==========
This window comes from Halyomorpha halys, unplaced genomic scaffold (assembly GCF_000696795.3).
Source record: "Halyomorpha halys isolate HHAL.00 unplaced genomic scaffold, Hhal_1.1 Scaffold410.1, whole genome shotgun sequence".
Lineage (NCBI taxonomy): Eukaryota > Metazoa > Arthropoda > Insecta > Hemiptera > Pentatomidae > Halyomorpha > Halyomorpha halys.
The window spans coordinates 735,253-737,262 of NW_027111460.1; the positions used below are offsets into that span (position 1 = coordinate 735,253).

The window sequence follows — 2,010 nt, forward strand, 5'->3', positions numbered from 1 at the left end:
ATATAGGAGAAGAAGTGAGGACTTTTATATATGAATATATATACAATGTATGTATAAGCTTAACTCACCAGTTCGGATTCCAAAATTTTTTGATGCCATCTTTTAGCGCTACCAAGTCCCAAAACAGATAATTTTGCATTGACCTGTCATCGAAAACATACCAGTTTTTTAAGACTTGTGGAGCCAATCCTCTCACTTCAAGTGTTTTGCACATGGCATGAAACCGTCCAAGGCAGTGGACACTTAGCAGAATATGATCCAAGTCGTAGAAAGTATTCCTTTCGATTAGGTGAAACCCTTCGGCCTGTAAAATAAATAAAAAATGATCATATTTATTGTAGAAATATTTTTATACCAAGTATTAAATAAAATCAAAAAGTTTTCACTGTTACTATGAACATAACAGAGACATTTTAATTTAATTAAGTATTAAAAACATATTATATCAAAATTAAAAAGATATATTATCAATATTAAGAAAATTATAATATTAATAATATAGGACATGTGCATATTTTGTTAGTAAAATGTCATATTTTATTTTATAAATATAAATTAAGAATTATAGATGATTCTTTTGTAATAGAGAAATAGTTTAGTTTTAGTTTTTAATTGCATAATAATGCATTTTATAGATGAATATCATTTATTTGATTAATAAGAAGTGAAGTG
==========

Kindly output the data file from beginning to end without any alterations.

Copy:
This window comes from Halyomorpha halys, unplaced genomic scaffold (assembly GCF_000696795.3).
Source record: "Halyomorpha halys isolate HHAL.00 unplaced genomic scaffold, Hhal_1.1 Scaffold410.1, whole genome shotgun sequence".
Lineage (NCBI taxonomy): Eukaryota > Metazoa > Arthropoda > Insecta > Hemiptera > Pentatomidae > Halyomorpha > Halyomorpha halys.
The window spans coordinates 735,253-737,262 of NW_027111460.1; the positions used below are offsets into that span (position 1 = coordinate 735,253).

The window sequence follows — 2,010 nt, forward strand, 5'->3', positions numbered from 1 at the left end:
ATATAGGAGAAGAAGTGAGGACTTTTATATATGAATATATATACAATGTATGTATAAGCTTAACTCACCAGTTCGGATTCCAAAATTTTTTGATGCCATCTTTTAGCGCTACCAAGTCCCAAAACAGATAATTTTGCATTGACCTGTCATCGAAAACATACCAGTTTTTTAAGACTTGTGGAGCCAATCCTCTCACTTCAAGTGTTTTGCACATGGCATGAAACCGTCCAAGGCAGTGGACACTTAGCAGAATATGATCCAAGTCGTAGAAAGTATTCCTTTCGATTAGGTGAAACCCTTCGGCCTGTAAAATAAATAAAAAATGATCATATTTATTGTAGAAATATTTTTATACCAAGTATTAAATAAAATCAAAAAGTTTTCACTGTTACTATGAACATAACAGAGACATTTTAATTTAATTAAGTATTAAAAACATATTATATCAAAATTAAAAAGATATATTATCAATATTAAGAAAATTATAATATTAATAATATAGGACATGTGCATATTTTGTTAGTAAAATGTCATATTTTATTTTATAAATATAAATTAAGAATTATAGATGATTCTTTTGTAATAGAGAAATAGTTTAGTTTTAGTTTTTAATTGCATAATAATGCATTTTATAGATGAATATCATTTATTTGATTAATAAGAAGTGAAGTG